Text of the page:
BioShock Retextured: A Slightly Disgruntled Review of BioShock: The Collection.
A plane crash followed by a lazy swim to a gilded lighthouse and an eerie trip into the depths are all that is required to revisit Rapture and one of the most gripping gaming experiences of the last decade.
BioShock: The Collection bundles together the iconic trilogy, including all relevant DLC. Players who already own BioShock and BioShock 2 will receive the remastered versions free of charge, however for newcomers to the series, BioShock: The Collection retails at around R561.00 on the steam store and is a steal considering the individual games tally up to slightly scary R1140.00.
This is not to say that I recommend jumping right in and buying it. The PC version I obtained is a product of what can only be described as the laziest and most primitive case of PC porting that I have ever had the displeasure of experiencing. Bad enough that it has earned an affectionate rename among players from BioShock Remastered to BioShock Retextured.
While Infinite remains much the same game due to its relative recent release date, BioShock and BioShock 2 both earned graphics and texture overhauls with the original BioShock affected the most. Not only were 2K able to beautify Rapture but also enforce mouse smoothing and acceleration, offer no support for 5.1 surround sound, limit the FOV, ruin your life if you posses a screen with a native aspect ratio of 21:9, and provide such a pitiful selection of graphics options that it is not even worth opening up the settings menu. BioShock 2 Remastered offers a slight improvement on this, allowing you to turn off mouse acceleration and fiddle with a few measly graphics settings.
It can be argued that some of these ‘minor’ problems can be fixed by locating and editing a .ini file in the game folder but it should not be on the players heads to fix the developer’s lackadaisical approach to an otherwise incredible game. If you intend to play any of the franchise on PC, I highly recommend waiting for a patch to fix these issues before parting with your money. Alternately, if you own a console dive right into an immersive experience that will wrest you from every other facet of your life until completion.
Gripes aside, the original BioShock received the biggest visual buff and while it isn’t quite on par with cutting edge titles, the passages of Rapture feel that little bit more haunting. The texture buffs combined with flickering and muttering from dark corners have upped the game’s creepy factor. Faces now have detail and character putting you a little more on edge when they get up close. In terms of gameplay, there are no noticeable changes but veterans of the series will now be able to hunt through every nook and cranny to unlock an exclusive director’s commentary video series titled “Imagining BioShock”. It’s a little disappointing that this is the only new content introduced across the trilogy but interesting to watch nevertheless.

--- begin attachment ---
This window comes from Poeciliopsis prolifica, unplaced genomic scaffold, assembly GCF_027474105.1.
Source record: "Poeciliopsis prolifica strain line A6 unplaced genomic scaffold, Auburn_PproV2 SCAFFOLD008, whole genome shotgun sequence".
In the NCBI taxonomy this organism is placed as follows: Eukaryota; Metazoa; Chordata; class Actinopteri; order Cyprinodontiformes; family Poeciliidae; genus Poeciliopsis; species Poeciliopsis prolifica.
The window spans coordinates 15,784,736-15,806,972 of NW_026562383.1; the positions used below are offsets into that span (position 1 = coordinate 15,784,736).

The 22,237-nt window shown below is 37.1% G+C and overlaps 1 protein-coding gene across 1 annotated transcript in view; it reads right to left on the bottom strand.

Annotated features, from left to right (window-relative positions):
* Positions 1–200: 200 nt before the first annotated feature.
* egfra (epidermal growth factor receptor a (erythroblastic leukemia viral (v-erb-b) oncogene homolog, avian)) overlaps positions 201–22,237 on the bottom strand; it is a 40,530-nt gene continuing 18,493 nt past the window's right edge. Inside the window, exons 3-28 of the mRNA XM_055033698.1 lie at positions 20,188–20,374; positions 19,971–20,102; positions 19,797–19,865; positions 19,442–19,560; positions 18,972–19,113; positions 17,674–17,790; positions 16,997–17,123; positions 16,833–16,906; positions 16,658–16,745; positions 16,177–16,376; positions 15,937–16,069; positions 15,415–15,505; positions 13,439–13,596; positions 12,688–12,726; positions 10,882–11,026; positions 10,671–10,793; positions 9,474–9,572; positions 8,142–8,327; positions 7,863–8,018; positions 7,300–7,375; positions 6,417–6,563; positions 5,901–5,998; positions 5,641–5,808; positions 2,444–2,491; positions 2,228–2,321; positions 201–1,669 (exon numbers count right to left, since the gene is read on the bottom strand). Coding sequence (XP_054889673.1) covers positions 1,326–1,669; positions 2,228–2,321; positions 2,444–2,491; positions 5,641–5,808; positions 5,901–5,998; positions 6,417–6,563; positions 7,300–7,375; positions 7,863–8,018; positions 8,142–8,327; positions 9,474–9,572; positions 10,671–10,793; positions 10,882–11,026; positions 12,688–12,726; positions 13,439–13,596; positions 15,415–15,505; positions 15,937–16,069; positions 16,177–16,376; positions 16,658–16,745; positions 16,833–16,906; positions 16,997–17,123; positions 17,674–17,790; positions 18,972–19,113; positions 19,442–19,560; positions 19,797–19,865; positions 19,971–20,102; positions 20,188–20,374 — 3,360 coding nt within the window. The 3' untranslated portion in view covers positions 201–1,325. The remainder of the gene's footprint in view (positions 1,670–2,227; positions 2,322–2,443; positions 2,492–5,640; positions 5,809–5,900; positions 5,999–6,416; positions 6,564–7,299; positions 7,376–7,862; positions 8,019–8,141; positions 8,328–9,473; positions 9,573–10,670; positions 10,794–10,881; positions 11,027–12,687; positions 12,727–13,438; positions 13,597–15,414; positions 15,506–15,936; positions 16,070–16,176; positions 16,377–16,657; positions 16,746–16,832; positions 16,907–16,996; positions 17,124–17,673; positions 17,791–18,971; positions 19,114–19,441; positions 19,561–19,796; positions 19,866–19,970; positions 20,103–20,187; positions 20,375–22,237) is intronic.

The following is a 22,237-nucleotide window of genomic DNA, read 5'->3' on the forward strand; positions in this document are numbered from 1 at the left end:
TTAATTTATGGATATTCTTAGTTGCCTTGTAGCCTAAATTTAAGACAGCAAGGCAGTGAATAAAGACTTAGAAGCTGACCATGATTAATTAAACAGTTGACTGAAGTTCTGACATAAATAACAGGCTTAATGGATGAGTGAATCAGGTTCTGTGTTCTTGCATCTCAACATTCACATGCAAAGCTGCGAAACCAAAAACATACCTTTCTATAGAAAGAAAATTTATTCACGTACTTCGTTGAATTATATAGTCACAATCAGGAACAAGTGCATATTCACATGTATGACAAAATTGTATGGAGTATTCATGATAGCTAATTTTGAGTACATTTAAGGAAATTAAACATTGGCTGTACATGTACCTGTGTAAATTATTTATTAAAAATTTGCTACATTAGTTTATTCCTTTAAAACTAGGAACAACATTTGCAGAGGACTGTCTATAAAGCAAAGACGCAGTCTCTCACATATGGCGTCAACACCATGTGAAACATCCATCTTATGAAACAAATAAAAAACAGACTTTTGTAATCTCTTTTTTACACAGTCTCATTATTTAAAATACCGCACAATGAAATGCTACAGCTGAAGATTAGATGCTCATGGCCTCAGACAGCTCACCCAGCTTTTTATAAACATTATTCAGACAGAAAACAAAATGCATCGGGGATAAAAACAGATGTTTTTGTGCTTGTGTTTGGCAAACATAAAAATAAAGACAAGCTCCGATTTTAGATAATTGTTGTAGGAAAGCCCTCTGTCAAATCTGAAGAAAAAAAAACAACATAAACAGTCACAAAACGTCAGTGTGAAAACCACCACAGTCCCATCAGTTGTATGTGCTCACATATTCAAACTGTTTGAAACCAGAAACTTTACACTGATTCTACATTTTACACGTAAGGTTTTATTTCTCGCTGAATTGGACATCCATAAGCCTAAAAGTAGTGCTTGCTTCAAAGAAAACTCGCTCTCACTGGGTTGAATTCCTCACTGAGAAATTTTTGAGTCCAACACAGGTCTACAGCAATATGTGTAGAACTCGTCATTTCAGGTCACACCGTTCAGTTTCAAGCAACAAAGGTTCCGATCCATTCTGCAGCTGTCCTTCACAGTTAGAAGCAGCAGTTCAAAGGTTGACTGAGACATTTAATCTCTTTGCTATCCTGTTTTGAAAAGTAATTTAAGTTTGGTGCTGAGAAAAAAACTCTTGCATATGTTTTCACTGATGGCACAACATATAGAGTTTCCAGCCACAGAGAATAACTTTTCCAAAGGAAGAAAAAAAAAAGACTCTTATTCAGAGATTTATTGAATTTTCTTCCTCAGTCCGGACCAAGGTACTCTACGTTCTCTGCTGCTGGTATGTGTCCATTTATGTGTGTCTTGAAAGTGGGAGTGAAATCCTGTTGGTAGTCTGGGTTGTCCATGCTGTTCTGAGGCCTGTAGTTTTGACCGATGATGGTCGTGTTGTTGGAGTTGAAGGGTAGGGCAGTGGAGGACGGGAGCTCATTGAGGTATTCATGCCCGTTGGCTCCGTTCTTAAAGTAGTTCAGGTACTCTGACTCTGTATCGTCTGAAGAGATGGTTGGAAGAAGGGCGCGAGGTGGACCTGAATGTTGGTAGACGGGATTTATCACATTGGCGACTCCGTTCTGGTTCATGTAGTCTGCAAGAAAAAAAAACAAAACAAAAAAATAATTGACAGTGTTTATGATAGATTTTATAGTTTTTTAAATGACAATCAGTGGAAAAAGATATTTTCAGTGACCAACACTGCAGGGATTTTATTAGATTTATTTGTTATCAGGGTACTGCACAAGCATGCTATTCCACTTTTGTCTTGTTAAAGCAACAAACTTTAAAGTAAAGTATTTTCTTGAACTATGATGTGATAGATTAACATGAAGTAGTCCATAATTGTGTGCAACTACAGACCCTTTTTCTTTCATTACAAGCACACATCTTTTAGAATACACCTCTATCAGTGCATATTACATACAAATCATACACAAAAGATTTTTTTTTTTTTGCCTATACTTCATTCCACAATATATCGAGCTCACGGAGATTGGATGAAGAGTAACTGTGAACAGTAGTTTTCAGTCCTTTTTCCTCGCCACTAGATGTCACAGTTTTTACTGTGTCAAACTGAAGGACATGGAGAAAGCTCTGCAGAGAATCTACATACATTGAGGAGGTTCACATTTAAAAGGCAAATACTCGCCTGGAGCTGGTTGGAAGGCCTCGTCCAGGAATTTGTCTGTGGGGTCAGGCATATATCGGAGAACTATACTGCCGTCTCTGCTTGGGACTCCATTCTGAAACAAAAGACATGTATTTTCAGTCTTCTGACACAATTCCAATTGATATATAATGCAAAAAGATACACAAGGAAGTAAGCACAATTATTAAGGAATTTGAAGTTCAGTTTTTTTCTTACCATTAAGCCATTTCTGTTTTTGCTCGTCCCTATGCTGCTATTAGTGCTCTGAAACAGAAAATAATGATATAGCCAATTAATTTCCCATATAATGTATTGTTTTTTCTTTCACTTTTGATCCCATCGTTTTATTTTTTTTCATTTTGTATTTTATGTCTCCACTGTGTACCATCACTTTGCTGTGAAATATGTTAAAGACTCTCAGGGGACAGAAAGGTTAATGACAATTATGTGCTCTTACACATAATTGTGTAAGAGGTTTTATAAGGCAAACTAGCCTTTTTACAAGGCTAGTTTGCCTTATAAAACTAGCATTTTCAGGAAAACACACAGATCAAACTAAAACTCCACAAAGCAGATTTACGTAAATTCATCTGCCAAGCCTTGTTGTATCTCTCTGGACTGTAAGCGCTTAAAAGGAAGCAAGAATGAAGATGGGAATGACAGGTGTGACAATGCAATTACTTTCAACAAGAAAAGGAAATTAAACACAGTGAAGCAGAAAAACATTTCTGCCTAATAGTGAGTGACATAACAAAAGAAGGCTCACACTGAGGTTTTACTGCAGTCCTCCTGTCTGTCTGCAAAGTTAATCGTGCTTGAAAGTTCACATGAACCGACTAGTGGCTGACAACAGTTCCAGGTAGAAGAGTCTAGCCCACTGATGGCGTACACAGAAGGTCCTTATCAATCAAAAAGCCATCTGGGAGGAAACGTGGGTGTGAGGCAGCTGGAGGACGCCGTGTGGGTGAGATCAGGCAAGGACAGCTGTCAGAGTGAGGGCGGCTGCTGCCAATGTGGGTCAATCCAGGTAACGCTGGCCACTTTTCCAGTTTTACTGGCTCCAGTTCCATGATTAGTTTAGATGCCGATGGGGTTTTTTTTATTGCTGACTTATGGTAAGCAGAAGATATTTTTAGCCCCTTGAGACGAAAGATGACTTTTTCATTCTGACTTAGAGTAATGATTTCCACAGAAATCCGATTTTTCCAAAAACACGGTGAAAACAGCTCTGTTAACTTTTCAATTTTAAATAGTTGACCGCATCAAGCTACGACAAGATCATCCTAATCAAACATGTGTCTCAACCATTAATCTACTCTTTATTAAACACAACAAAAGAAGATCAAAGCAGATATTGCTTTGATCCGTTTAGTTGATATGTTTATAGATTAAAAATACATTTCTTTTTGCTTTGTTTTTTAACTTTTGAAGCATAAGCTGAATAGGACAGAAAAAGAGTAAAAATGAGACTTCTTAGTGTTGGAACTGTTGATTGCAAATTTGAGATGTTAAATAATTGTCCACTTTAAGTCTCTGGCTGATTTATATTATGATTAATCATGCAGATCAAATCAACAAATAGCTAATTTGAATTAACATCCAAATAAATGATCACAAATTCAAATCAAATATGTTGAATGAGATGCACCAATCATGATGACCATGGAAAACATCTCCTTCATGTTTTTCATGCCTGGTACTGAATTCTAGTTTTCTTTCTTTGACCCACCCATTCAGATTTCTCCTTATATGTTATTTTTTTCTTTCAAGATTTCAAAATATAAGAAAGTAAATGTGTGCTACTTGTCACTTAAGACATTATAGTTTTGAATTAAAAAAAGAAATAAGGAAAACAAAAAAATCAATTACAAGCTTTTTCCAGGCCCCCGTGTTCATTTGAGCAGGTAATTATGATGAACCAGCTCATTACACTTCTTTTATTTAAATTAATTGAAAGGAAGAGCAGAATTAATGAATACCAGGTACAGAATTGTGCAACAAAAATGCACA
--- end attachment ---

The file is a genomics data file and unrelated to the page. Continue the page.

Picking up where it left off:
BioShock 2 gets a very mild visual update with the improved lighting the most significant change. However those finding the gameplay mechanics of the first title a little archaic will be refreshed by the ability to dual wield both plasmids and weapons. The story feels too much like a re-do of the original though and the multiplayer has been removed which in my mind is not a train smash.
BioShock Infinite is my personal favourite of the trilogy. After two titles worth of Rapture’s Art Deco styled underwater city, the floating citadel is a lovely sight to behold. Perhaps not as visually striking as when it was first released, but entirely revitalising nevertheless. The bright and beautiful citadel combined with a storyline worthy of the original BioShock make it a must play. I just wish it had received any type of new content in The Collection.
BioShock: The Collection is a must play for anyone looking for a totally immersive first person shooter. However, the PC version has some serious shortcomings that require a little bit of attention from the developers before it is fully worth your time and effort. The original has received a noticeable visual buff and features an unlockable director’s commentary while BioShock 2 gets a slightly more refined workabout with no new content. BioShock Infinite is exactly as it was on release a few years ago, but a fantastic story line and refreshing visuals are enough of an excuse for me to play it again. For anyone who hasn’t given these games at least a cursory glance, I highly recommend you do!
BioShock The Collection Rating: 8/10
Check out the BioShock website: The Collection